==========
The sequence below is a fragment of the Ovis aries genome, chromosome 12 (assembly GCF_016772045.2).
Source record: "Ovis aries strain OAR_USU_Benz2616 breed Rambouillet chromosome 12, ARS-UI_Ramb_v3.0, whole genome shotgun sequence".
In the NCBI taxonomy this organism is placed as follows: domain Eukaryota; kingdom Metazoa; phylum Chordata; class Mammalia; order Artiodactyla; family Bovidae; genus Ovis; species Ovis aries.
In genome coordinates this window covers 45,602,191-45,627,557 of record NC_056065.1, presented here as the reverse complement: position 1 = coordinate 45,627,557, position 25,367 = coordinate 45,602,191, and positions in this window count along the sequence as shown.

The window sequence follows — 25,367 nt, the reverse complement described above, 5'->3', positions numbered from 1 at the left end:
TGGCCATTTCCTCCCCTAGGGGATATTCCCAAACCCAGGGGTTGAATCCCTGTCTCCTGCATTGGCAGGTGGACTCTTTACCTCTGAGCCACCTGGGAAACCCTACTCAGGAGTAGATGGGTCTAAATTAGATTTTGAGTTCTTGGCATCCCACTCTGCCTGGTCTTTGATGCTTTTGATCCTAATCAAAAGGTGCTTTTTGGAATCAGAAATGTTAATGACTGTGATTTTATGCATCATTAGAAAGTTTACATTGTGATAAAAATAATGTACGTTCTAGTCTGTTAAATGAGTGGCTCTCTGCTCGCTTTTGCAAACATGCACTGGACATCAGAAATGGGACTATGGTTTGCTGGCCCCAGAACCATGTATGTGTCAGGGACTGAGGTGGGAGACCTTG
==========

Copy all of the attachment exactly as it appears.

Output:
The sequence below is a fragment of the Ovis aries genome, chromosome 12 (assembly GCF_016772045.2).
Source record: "Ovis aries strain OAR_USU_Benz2616 breed Rambouillet chromosome 12, ARS-UI_Ramb_v3.0, whole genome shotgun sequence".
In the NCBI taxonomy this organism is placed as follows: domain Eukaryota; kingdom Metazoa; phylum Chordata; class Mammalia; order Artiodactyla; family Bovidae; genus Ovis; species Ovis aries.
In genome coordinates this window covers 45,602,191-45,627,557 of record NC_056065.1, presented here as the reverse complement: position 1 = coordinate 45,627,557, position 25,367 = coordinate 45,602,191, and positions in this window count along the sequence as shown.

The window sequence follows — 25,367 nt, the reverse complement described above, 5'->3', positions numbered from 1 at the left end:
TGGCCATTTCCTCCCCTAGGGGATATTCCCAAACCCAGGGGTTGAATCCCTGTCTCCTGCATTGGCAGGTGGACTCTTTACCTCTGAGCCACCTGGGAAACCCTACTCAGGAGTAGATGGGTCTAAATTAGATTTTGAGTTCTTGGCATCCCACTCTGCCTGGTCTTTGATGCTTTTGATCCTAATCAAAAGGTGCTTTTTGGAATCAGAAATGTTAATGACTGTGATTTTATGCATCATTAGAAAGTTTACATTGTGATAAAAATAATGTACGTTCTAGTCTGTTAAATGAGTGGCTCTCTGCTCGCTTTTGCAAACATGCACTGGACATCAGAAATGGGACTATGGTTTGCTGGCCCCAGAACCATGTATGTGTCAGGGACTGAGGTGGGAGACCTTG